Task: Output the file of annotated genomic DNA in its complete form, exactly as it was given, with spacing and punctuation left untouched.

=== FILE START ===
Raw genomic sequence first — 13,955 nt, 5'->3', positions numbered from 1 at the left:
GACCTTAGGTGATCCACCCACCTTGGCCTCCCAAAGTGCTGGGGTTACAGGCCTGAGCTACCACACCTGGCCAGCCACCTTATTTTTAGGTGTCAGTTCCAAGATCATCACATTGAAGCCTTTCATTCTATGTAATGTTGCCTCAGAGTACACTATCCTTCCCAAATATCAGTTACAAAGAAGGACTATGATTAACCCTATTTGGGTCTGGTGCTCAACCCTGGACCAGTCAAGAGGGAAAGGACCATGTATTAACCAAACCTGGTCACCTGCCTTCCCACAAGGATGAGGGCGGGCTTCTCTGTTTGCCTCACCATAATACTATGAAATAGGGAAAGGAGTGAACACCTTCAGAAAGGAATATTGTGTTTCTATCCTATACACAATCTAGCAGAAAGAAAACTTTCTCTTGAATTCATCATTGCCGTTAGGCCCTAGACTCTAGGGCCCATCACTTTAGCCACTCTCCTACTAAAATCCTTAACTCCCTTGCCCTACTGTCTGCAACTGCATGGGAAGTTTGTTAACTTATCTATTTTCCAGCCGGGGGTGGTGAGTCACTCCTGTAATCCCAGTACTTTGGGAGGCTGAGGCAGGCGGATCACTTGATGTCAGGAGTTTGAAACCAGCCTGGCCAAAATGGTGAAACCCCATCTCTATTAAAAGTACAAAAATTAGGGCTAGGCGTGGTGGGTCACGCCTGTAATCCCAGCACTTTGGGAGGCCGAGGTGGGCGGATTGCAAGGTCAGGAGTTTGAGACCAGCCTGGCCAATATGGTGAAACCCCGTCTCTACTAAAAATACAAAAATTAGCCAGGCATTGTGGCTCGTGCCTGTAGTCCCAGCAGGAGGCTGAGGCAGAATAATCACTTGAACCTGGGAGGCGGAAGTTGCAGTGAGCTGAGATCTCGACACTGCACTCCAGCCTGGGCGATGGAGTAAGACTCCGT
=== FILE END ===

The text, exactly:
Raw genomic sequence first — 13,955 nt, 5'->3', positions numbered from 1 at the left:
GACCTTAGGTGATCCACCCACCTTGGCCTCCCAAAGTGCTGGGGTTACAGGCCTGAGCTACCACACCTGGCCAGCCACCTTATTTTTAGGTGTCAGTTCCAAGATCATCACATTGAAGCCTTTCATTCTATGTAATGTTGCCTCAGAGTACACTATCCTTCCCAAATATCAGTTACAAAGAAGGACTATGATTAACCCTATTTGGGTCTGGTGCTCAACCCTGGACCAGTCAAGAGGGAAAGGACCATGTATTAACCAAACCTGGTCACCTGCCTTCCCACAAGGATGAGGGCGGGCTTCTCTGTTTGCCTCACCATAATACTATGAAATAGGGAAAGGAGTGAACACCTTCAGAAAGGAATATTGTGTTTCTATCCTATACACAATCTAGCAGAAAGAAAACTTTCTCTTGAATTCATCATTGCCGTTAGGCCCTAGACTCTAGGGCCCATCACTTTAGCCACTCTCCTACTAAAATCCTTAACTCCCTTGCCCTACTGTCTGCAACTGCATGGGAAGTTTGTTAACTTATCTATTTTCCAGCCGGGGGTGGTGAGTCACTCCTGTAATCCCAGTACTTTGGGAGGCTGAGGCAGGCGGATCACTTGATGTCAGGAGTTTGAAACCAGCCTGGCCAAAATGGTGAAACCCCATCTCTATTAAAAGTACAAAAATTAGGGCTAGGCGTGGTGGGTCACGCCTGTAATCCCAGCACTTTGGGAGGCCGAGGTGGGCGGATTGCAAGGTCAGGAGTTTGAGACCAGCCTGGCCAATATGGTGAAACCCCGTCTCTACTAAAAATACAAAAATTAGCCAGGCATTGTGGCTCGTGCCTGTAGTCCCAGCAGGAGGCTGAGGCAGAATAATCACTTGAACCTGGGAGGCGGAAGTTGCAGTGAGCTGAGATCTCGACACTGCACTCCAGCCTGGGCGATGGAGTAAGACTCCGT